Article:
He has played for teams team that have finished at the top of the league and for teams that have finished near the bottom of the league. He’s played for four teams in the Western Conference. The Hawks will be his fourth team in the Eastern conference. He’s played for coaches that play up tempo basketball and for coaches who choose to grind it out. Regardless of the uniform he wears or his team’s place in the standings, Marco Belinelli professionally brings the same consistent effort and production. Hawks’ fans can expect as much this season.
As Coach Budenholzer works through rotation scenarios, he’ll be deciding how to allocate the 240 minutes of playing time available each game. Equally important, he will be deciding which players will be on the floor together. He may find that there are two factors that are important to Belinelli thriving.
(1) The more he plays, the better he shoots. This is not an uncommon phenomenon, especially for rhythm shooters. If we look at the correlation between playing time and three-point shooting, we see this is the case for Belinelli’s career numbers.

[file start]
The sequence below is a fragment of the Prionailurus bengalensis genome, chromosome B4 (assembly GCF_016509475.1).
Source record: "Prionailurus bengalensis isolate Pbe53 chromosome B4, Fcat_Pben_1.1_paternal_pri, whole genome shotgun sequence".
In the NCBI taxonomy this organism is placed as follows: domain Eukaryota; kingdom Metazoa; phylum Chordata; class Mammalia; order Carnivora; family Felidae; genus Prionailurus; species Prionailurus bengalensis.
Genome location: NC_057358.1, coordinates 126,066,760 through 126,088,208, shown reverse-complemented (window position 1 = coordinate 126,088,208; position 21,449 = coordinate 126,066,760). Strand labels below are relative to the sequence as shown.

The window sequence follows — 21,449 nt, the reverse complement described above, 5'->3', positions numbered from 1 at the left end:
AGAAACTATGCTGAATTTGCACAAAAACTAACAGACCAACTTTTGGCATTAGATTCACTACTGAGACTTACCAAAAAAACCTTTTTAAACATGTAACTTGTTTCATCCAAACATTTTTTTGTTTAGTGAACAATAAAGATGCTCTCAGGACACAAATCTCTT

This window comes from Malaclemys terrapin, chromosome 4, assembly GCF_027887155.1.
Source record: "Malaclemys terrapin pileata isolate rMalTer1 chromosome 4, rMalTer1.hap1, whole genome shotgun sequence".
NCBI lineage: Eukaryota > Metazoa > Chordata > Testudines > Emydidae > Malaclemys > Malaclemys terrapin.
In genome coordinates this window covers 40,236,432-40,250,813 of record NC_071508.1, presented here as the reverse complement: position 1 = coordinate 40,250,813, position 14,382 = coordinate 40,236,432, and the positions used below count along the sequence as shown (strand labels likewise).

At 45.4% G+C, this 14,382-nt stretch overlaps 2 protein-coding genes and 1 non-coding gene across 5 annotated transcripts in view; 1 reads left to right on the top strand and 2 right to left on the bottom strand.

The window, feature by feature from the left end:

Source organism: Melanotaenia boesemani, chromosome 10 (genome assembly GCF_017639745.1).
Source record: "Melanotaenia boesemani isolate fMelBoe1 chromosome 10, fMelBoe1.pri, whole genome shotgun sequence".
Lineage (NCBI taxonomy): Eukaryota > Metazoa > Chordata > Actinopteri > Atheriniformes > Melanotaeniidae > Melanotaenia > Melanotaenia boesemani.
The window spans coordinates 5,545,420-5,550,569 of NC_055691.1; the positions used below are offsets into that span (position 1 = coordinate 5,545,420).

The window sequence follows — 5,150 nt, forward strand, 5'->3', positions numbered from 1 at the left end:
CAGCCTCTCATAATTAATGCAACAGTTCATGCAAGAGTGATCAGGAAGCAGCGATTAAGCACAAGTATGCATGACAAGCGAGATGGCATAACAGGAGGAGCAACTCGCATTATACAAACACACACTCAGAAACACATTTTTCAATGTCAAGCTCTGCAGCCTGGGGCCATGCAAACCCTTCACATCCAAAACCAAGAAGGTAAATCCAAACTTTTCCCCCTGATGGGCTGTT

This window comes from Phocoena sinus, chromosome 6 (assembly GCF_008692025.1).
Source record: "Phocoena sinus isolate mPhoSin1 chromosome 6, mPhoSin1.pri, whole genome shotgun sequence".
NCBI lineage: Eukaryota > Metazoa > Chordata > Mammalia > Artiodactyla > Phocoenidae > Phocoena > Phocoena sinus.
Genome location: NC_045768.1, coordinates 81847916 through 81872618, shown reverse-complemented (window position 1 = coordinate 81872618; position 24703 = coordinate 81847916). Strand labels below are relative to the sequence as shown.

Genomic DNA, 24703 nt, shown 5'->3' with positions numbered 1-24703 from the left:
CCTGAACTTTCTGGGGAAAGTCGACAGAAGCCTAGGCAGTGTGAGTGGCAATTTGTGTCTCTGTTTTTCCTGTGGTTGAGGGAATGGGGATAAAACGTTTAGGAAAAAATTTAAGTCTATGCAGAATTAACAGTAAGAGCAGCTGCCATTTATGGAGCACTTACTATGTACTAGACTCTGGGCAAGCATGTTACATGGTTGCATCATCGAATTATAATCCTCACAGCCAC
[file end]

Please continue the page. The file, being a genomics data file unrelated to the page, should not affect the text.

- 40+ minutes (20 games), 3P% is .449
- 30-39 minutes (120 games), 3P% is .407
- 20-29 minutes (294 games), 3P% is .383
- 10-19 minutes (151 games), 3P% is .293
- 0-9 Minutes (59 games), 3P% is .289.
(2) Belinelli also thrives with a strong team on the floor around him. His shooting numbers when his team wins are starkly better than when losing.
- 325 career wins, .445 FG%, .408 3P%, .578 TS%.
- 319 career losses, .406 FG%, .351 3P%, .515 TS%.
So, how does this stack up? Is Belinelli a poor fit on a team that is expected to finish near the bottom of the Eastern conference who may be motivated to allocate more minutes to developing players? Can he help this team?
Certainly, he can help this team. His shooting splits between wins and losses are not an indication of hot and cold effort. Instead, its an indication that he thrives as a floor spacer punishing double teams or defenders that leave him to give help. When he plays with teammates who command double teams or break down the opposing defense drawing a help defender, Belinelli is in a position to thrive. In contrast, playing with a second unit with fewer scoring options will push the ball towards Belinelli without the space he needs to make shots.